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Tuesday, November 30, 2010

Growth of San Diego's Navy fleet tied to tension in Korea

By Gary Robbins, UNION-TRIBUNE
The U.S. Navy has been shifting warships to San Diego from other ports in recent years to better prepare the Pentagon to respond to exactly the sort of military and political tension now occurring between North Korea and South Korea.
North Korea bombed the small South Korean island of Yeonpyeong on Nov. 23rd, killing four people. The bombing came as a US strike group led by the carrier George Washington was preparing to leave for a long-planned exercise with the South Korean Navy.
That exercise is going on now in the Yellow Sea.
The George Washington is homeported in Yokosuka, Japan. But the Navy has been sending many ships and personnel from the East Coast to the the West Coast, notably, San Diego. Southern California also is expected to get a large percentage of the Littoral Combat Ships that will be build for the Navy.
"The shift shows that we're going from worrying about NATO and Russia to worrying about China and Iran," defense analyst and author Eric Wertheim told us in August. North Korea also is a major concern because it has nuclear weapons, and it can fire long-range offensive missiles.
San Diego is currently home to about 60 surface ships and submarines, a figure that will rise to more than 80 by 2014. The Navy already has made such high profile moves as sending the carrier Carl Vinson from Virginia to North Island. The carrier arrived in April.
The city hosts two other carriers, the Nimitz and the Ronald Reagan. The Nimitz is scheduled to leave for a port change on Dec. 2. But the ship will remain on the West Coast, porting in Bremerton, Washington.
The carrier Lincoln briefly visited North Island Naval Station in September to take on crew, supplies, and, offshore, its air wing.
Two other carriers, the Truman and the Lincoln, are currently operating in the western Pacific. The Lincoln took on its air wing off San Diego County in September, and is currently operating with support from a pair of San Diego-based ships, the cruiser Cape St. George and the destroyer Halsey. Lincoln, like other carriers, stocks about 75 aircraft. And ships like Cape St. George and Halsey are designed to fire long-range cruise missiles.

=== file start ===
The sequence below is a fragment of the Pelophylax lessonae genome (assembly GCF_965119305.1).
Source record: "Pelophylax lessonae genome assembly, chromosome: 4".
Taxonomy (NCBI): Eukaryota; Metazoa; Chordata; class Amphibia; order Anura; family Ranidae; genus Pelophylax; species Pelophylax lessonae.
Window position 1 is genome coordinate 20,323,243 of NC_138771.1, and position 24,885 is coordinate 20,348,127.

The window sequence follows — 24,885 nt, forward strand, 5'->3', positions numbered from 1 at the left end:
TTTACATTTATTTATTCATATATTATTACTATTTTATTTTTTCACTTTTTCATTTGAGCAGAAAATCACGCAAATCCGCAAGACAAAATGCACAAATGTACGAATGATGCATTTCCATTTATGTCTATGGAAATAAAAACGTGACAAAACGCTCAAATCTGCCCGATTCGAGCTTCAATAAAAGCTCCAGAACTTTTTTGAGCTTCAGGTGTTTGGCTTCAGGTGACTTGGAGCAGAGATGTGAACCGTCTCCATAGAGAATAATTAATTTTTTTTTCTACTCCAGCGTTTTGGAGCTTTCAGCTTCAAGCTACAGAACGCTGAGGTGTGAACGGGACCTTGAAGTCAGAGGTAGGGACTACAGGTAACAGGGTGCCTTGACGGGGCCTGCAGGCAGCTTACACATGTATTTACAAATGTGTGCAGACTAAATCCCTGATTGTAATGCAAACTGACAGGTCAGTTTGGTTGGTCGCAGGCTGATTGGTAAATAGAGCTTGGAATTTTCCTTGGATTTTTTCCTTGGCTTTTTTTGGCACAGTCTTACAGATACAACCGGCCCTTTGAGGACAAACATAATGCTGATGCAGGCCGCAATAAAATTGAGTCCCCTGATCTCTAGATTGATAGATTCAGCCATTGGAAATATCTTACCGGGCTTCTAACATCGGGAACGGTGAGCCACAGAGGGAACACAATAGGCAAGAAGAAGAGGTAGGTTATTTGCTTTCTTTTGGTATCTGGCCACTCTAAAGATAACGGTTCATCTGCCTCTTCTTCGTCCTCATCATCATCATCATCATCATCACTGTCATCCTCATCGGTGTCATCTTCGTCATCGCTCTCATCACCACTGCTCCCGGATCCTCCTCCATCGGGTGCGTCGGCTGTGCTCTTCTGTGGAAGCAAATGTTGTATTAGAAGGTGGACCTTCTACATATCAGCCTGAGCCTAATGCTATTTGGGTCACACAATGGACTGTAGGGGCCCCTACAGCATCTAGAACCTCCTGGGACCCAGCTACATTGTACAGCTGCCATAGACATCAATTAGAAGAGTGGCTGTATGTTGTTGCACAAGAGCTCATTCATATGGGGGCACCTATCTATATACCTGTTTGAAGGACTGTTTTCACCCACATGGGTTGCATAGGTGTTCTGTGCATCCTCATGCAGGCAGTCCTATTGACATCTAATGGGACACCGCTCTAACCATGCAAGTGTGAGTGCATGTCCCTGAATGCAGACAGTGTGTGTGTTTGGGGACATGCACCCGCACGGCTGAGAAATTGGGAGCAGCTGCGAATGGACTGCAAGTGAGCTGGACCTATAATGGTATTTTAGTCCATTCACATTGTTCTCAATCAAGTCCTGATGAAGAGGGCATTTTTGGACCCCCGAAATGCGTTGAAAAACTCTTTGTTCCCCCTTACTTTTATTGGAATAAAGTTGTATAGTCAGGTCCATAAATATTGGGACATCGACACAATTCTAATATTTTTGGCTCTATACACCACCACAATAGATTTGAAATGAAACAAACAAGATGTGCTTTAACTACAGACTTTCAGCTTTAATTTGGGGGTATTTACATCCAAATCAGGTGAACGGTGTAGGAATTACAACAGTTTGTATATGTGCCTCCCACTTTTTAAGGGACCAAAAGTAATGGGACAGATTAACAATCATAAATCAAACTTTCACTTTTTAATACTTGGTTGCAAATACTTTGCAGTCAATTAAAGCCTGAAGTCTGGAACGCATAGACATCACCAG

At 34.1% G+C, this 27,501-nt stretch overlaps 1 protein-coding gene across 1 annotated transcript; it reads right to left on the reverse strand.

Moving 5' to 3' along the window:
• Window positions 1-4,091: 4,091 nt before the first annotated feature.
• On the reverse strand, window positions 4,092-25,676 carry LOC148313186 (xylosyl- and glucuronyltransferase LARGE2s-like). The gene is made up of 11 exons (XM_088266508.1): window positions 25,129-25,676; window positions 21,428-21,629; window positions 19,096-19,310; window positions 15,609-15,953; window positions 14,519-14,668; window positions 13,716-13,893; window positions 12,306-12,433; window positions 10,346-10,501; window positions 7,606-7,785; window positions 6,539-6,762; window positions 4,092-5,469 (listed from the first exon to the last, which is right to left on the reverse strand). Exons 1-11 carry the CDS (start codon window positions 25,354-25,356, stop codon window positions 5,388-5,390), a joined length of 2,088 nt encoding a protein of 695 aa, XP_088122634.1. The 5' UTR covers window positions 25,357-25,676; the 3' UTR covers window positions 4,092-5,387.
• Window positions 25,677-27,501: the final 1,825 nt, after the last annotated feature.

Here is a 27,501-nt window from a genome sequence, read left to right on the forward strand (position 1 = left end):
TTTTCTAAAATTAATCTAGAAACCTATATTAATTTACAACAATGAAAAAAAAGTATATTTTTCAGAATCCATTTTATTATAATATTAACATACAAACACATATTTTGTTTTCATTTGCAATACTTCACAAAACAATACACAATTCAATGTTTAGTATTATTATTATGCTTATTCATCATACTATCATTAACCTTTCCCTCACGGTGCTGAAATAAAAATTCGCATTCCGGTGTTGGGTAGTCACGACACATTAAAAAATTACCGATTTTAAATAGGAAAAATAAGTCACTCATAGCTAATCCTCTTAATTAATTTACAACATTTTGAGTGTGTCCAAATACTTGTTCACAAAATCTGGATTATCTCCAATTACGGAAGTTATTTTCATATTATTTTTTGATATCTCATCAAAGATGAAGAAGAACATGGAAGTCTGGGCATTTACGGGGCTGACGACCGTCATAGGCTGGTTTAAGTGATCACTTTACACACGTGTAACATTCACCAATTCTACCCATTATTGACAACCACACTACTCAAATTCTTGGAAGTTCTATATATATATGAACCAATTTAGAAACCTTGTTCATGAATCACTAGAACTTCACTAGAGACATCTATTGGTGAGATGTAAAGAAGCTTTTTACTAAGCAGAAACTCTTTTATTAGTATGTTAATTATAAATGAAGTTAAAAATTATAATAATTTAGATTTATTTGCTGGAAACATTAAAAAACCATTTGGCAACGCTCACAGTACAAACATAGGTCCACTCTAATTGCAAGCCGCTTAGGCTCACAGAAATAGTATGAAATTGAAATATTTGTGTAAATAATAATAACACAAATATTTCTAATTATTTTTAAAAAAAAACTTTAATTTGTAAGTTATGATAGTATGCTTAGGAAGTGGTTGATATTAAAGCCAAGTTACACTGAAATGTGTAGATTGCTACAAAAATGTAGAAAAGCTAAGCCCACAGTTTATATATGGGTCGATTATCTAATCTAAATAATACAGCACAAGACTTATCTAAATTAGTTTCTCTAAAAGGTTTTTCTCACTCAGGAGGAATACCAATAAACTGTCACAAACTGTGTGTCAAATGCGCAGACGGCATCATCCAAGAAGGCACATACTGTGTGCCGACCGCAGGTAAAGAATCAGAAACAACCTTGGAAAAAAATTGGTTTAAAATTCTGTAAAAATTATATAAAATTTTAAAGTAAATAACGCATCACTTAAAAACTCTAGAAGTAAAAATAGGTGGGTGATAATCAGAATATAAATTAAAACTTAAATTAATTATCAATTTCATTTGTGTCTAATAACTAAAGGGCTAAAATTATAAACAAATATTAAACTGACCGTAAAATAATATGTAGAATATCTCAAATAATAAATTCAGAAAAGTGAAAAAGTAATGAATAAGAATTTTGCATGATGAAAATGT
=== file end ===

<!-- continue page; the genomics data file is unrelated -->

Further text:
"If the situation escalates, short of general war, I could easily imagine the US wanting a stronger show of force," John Pike, a defense analyst for, said today. "If the CHICOMS (Chinese Communists) are unhappy about one carrier in the North China Sea, possibly their unhappiness at two carriers sailing in their Exclusive Economic Zone might prompt them to get off the dime and lean on North Korea."
The shift in ships and personnel was meant to anticipate such trouble. And the build up has occurred quickly. San Diego County had the highest active duty military payroll in the country last year, pulling ahead of the huge Naval complex in and around Norfolk, Virginia. The local active duty payroll, which includes Camp Pendleton Marines, now stands at about $11.2 billion.
Much of that money is regularly used to put together the sort of carrier strike group that the carrier Washington is now leading. That flat-top is being shadowed by the cruiser Cowpens, and the destroyers Lassen, Stethem and and Fitzgerald. There also may be a submarine in the mix.
“While this exercise, which is defensive in nature, has been planned for some time, it underscores the importance of the ROK-U.S. alliance and our collective commitment to regional security and stability,” said Rear Adm. Dan Cloyd, Commander, said in a statement issued early today.
- US Navy
The San Diego-based cruiser Cape St. George fires a missile.
The West Coast build up goes beyond simply creating strike groups. Increasingly, surface warships, including some stationed in San Diego, are being fitted with SM-3 missiles, a new and evolving weapon that was designed to knock down missiles fired by countries like North Korea and Iran, if necessary. Even older vessels are part of the geopolitical equation. The Navy is considering selling the San Diego-based frigate Jarrett to Taiwan next year to give that nation more protection against China.
All this shifting comes during period when the Defense Department says there will be deep budget cuts. But analysts say that San Diego will largely be spared because of its strategic importance.
"San Diego is in as good if not better position to get through these cuts than any other place," said John Pike, said earlier this year.